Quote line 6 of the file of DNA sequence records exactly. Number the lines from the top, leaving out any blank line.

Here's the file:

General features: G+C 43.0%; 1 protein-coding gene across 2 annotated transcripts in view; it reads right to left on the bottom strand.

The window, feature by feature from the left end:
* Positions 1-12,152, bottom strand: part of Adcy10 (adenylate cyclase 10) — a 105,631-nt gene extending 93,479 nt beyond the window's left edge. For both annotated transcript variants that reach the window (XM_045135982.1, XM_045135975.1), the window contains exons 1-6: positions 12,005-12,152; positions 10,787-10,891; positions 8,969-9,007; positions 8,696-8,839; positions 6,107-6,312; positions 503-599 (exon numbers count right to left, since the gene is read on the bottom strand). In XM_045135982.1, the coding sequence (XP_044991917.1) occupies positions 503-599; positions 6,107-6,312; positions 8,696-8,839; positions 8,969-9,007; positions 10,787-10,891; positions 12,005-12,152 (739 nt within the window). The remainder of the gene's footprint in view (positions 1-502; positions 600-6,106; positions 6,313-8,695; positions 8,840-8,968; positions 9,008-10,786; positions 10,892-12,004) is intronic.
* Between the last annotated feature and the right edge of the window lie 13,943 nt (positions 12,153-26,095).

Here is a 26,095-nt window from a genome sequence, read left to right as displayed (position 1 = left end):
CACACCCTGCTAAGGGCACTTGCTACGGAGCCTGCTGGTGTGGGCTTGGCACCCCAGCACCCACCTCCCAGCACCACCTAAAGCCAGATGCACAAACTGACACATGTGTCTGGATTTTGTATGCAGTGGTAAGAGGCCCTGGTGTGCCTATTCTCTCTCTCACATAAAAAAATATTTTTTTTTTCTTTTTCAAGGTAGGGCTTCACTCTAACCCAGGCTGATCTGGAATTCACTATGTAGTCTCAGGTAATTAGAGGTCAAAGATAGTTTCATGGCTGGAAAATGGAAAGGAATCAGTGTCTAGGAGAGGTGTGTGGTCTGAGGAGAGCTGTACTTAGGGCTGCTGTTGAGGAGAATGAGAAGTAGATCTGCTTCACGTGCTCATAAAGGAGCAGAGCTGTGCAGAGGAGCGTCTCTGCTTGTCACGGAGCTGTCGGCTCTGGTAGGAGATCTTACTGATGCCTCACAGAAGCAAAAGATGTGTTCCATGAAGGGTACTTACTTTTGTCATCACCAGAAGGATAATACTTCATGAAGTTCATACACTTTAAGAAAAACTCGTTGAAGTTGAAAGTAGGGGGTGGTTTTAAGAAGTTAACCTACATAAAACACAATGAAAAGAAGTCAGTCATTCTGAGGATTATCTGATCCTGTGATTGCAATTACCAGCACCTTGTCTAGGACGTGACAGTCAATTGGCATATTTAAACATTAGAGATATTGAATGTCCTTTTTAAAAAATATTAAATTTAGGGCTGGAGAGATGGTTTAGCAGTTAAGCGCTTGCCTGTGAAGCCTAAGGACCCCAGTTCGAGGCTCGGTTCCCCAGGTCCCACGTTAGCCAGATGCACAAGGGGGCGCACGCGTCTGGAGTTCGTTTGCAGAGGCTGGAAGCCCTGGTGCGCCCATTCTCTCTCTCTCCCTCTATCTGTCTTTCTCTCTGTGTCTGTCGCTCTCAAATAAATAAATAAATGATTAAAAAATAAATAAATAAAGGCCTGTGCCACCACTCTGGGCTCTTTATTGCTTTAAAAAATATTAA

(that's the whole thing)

CACACCCTGCTAAGGGCACTTGCTACGGAGCCTGCTGGTGTGGGCTTGGCACCCCAGCACCCACCTCCCAGCACCACCTAAAGCCAGATGCACAAACTGACACATGTGTCTGGATTTTGTATGCAGTGGTAAGAGGCCCTGGTGTGCCTATTCTCTCTCTCACATAAAAAAATATTTTTTTTTTCTTTTTCAAGGTAGGGCTTCACTCTAACCCAGGCTGATCTGGAATTCACTATGTAGTCTCAGGTAATTAGAGGTCAAAGATAGTTTCATGGCTGGAAAATGGAAAGGAATCAGTGTCTAGGAGAGGTGTGTGGTCTGAGGAGAGCTGTACTTAGGGCTGCTGTTGAGGAGAATGAGAAGTAGATCTGCTTCACGTGCTCATAAAGGAGCAGAGCTGTGCAGAGGAGCGTCTCTGCTTGTCACGGAGCTGTCGGCTCTGGTAGGAGATCTTACTGATGCCTCACAGAAGCAAAAGATGTGTTCCATGAAGGGTACTTACTTTTGTCATCACCAGAAGGATAATACTTCATGAAGTTCATACACTTTAAGAAAAACTCGTTGAAGTTGAAAGTAGGGGGTGGTTTTAAGAAGTTAACCTACATAAAACACAATGAAAAGAAGTCAGTCATTCTGAGGATTATCTGATCCTGTGATTGCAATTACCAGCACCTTGTCTAGGACGTGACAGTCAATTGGCATATTTAAACATTAGAGATATTGAATGTCCTTTTTAAAAAATATTAAATTTAGGGCTGGAGAGATGGTTTAGCAGTTAAGCGCTTGCCTGTGAAGCCTAAGGACCCCAGTTCGAGGCTCGGTTCCCCAGGTCCCACGTTAGCCAGATGCACAAGGGGGCGCACGCGTCTGGAGTTCGTTTGCAGAGGCTGGAAGCCCTGGTGCGCCCATTCTCTCTCTCTCCCTCTATCTGTCTTTCTCTCTGTGTCTGTCGCTCTCAAATAAATAAATAAATGATTAAAAAATAAATAAATAAAGGCCTGTGCCACCACTCTGGGCTCTTTATTGCTTTAAAAAATATTAA